The setting for Cocaine Nights is the Costa del Sol and the stylish resort of Estrella de Mar. Into the queasy beauty of this artificial environment steps Charles Prentice, a travel writer from London who has come to visit his brother Frank, manager of the resort's Club Nautico.

Frank is in jail, having confessed to setting an explosive fire that has taken five lives. Certain that the confession was coerced, Charles launches his own investigation. As he allows himself to be drawn further into Estrella de Mar's dark underworld, this explosive novel accelerates toward a disturbing climax.

Good Fiction Guide
This is so not good for my too-long to-be-read list.
Covering everyone from Leo Tolstoy and Mark Twain to Don De Lillo and Lorrie Moore, Good Fiction Guide offers an informative reference work on novelists and their works, with an emphasis of twentieth-century fiction and popular classics, but with ample coverage of major novelists of the past.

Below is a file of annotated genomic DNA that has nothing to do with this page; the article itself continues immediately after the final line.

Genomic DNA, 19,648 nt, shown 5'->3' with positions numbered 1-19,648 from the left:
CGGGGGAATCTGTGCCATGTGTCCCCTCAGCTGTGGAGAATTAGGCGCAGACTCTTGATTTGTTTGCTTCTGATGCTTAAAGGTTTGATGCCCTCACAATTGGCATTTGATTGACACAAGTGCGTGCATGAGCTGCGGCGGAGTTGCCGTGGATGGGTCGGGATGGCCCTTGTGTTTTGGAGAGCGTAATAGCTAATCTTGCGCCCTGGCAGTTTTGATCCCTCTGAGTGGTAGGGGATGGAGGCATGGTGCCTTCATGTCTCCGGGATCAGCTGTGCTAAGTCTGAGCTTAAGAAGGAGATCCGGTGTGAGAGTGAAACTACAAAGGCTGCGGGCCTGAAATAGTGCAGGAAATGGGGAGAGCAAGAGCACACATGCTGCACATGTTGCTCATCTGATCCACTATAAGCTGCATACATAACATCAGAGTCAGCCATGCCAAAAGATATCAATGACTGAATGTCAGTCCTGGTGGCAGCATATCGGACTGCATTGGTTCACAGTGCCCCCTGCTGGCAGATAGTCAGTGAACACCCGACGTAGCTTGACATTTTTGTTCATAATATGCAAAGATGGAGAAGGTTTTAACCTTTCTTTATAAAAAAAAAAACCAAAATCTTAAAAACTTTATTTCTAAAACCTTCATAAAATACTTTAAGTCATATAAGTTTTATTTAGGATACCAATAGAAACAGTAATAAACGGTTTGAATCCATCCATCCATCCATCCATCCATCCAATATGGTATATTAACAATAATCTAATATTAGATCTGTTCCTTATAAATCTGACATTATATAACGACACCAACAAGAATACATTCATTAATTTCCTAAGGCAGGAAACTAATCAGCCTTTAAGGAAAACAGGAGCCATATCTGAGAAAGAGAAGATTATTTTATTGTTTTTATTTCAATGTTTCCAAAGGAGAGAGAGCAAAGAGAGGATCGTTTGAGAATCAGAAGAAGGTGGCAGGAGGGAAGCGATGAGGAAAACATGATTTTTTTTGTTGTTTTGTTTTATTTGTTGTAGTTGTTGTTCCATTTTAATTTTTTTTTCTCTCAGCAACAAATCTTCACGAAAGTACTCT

Check out more library loot here.

Thursday, April 23, 2009

An Episode in the Life of a Landscape Painter by Cesar Aira

Don't you just love it when a book takes you by surprise?

I picked up An Episode in the Life of a Landscape Painter for a number of reasons. I'd heard of Aira and was interested to see what his writing was like, the book only has 86 pages, it was the only Aira book available, and it had a preface written by Robert Bolano, which begins: "If there is one contemporary writer who defies classication, it is Cesar Aira" and ends: "Aira is an eccentric, but he is also one of the three or four best writers working in Spanish today". So how can one go wrong with that?